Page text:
The meeting brought together experts from 20 countries (including Mozambique, USA, UK, France, Egypt, South Africa, Australia, South Korea, Nigeria, Belgium, Germany, the Netherlands, and Canada) to discuss how to take a broader perspective to measure the full public health impact of vaccines. Vaccines are typically licensed on the basis of demonstrated efficacy, but other factors need to be considered, including the capacity of a vaccination program to reduce microbial transmission, avert disease, disability and premature deaths, and to lessen pressure on health systems.
The initial discussions evaluated the various methods available for assessing the full public health benefit of vaccines, including probe studies, dynamic models and VPDI (vaccine preventable disease incidence). Case studies were also presented that demonstrated how preventable disease incidence measures can be used to show a more inclusive picture of the full public health benefit of pneumococcal, rotavirus, malaria, and dengue vaccines. Finally, the meeting explored the need to include the public health impact of vaccines in decision-making for licensure and national vaccine programs.
This meeting was a unique opportunity for networking among vaccine thought leaders who shared their perspectives as well as studies that demonstrate ways of measuring the public health benefit of vaccines. Participating institutions included the Bill & Melinda Gates Foundation, International Vaccine Institute (IVI), London School of Hygiene and Tropical Medicine, Emory University, Agence de Médecine Préventive (AMP), Nigerian Academy of Science, African Academy of Sciences, PhaRA, Institute of Child Health and Human Development of the Philippines, University of Maryland School of Medicine, PATH and companies such as Sanofi Pasteur, Pfizer and Takeda.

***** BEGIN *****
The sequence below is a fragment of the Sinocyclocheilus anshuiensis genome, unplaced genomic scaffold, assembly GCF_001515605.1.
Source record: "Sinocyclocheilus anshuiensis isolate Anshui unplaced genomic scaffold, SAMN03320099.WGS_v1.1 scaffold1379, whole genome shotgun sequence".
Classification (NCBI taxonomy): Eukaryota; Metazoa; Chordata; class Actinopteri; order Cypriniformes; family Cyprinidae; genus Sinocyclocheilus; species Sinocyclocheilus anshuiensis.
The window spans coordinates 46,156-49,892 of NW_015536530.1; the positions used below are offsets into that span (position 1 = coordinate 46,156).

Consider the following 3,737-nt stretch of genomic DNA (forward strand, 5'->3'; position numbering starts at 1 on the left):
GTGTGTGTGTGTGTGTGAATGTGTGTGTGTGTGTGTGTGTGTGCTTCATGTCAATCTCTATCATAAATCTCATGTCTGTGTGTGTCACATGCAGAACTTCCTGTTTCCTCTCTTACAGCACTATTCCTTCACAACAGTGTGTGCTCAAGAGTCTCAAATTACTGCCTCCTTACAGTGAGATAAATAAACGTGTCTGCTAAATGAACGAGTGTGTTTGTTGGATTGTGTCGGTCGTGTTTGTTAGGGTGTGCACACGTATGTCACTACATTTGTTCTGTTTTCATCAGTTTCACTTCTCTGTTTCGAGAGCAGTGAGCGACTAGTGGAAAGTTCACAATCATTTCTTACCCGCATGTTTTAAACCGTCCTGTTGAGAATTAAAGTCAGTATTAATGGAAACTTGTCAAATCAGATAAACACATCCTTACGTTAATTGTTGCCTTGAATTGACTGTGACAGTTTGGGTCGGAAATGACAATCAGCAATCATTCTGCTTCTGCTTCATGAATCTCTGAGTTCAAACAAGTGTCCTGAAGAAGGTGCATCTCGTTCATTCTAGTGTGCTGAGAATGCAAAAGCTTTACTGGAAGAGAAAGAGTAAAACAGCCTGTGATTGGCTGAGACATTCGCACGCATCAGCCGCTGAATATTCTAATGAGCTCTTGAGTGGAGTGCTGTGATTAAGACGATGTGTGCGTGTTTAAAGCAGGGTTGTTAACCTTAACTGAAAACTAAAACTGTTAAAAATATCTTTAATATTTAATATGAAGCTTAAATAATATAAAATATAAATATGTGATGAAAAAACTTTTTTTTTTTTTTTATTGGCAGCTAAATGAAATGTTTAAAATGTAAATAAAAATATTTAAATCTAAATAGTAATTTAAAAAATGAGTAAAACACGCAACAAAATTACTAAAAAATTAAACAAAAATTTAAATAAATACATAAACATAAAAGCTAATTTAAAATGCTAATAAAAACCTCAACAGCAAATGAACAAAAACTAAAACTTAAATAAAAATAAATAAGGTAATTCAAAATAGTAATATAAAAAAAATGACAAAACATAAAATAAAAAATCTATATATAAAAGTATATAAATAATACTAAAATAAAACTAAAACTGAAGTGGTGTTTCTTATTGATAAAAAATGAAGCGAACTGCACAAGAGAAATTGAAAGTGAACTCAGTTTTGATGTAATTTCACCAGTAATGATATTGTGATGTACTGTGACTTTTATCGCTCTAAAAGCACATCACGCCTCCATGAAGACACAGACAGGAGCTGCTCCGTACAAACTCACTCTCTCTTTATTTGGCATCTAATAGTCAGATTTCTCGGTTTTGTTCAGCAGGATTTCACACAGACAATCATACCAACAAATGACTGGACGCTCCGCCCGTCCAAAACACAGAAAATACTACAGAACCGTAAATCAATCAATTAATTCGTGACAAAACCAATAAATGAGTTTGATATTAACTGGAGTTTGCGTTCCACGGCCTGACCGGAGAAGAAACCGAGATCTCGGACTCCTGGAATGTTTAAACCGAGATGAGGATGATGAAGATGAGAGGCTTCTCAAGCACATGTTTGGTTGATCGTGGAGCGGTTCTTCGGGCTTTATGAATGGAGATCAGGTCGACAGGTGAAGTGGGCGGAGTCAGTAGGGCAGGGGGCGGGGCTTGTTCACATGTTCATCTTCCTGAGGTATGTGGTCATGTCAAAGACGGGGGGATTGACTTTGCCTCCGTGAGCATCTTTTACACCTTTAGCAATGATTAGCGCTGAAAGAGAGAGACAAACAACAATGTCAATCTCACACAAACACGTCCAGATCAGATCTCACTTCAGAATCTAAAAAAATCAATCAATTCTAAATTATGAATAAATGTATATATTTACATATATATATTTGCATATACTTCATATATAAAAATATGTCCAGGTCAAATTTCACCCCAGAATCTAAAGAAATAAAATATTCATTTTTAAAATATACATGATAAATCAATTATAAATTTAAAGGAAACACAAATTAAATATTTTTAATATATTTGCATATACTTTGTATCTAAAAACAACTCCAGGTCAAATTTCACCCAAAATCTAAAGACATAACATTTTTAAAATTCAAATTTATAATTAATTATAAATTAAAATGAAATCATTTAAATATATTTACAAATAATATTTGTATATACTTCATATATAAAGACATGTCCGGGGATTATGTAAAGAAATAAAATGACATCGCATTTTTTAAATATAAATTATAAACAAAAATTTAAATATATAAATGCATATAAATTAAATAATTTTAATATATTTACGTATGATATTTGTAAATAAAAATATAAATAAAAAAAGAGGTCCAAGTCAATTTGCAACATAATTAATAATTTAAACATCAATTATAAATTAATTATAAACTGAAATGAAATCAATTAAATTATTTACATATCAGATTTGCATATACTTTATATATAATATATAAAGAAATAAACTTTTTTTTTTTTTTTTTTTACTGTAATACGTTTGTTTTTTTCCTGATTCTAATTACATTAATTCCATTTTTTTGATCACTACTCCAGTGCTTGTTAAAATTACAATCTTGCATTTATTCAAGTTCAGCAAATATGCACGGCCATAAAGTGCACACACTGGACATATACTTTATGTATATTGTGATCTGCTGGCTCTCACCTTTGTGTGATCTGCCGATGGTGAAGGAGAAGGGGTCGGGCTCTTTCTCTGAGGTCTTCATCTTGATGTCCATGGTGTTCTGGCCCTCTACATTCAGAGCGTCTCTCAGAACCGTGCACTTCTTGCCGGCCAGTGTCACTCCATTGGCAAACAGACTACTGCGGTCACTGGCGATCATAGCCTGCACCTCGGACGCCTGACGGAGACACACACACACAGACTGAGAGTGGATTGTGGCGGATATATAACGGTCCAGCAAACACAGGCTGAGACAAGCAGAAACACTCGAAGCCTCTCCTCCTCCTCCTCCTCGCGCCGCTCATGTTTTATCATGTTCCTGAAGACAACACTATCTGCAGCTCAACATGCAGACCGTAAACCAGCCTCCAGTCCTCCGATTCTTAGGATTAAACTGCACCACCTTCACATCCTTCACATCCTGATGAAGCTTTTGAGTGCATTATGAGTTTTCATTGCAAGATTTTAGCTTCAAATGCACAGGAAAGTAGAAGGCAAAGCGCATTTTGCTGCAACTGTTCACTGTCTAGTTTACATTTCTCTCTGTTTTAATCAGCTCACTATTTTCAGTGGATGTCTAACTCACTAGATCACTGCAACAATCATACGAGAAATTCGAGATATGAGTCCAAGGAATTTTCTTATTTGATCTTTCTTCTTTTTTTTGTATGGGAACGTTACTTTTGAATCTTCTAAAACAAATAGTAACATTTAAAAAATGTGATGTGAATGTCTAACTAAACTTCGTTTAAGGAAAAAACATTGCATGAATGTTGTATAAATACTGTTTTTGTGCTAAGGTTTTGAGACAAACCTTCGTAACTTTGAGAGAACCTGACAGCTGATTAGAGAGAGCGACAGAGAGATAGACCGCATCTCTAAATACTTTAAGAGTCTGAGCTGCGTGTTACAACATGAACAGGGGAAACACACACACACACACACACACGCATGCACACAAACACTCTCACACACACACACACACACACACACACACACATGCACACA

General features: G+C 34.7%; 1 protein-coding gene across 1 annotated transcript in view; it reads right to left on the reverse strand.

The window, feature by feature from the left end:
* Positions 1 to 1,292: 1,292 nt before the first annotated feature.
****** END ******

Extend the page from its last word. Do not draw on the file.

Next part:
A key message that emerged from the conference was the importance for regulatory agencies and vaccine policy decision-makers to consider preventable disease burden as a criterion in their licensure and recommendations. The overall consensus was that it takes more than the efficacy measured in trials to capture the full public health benefit of vaccines.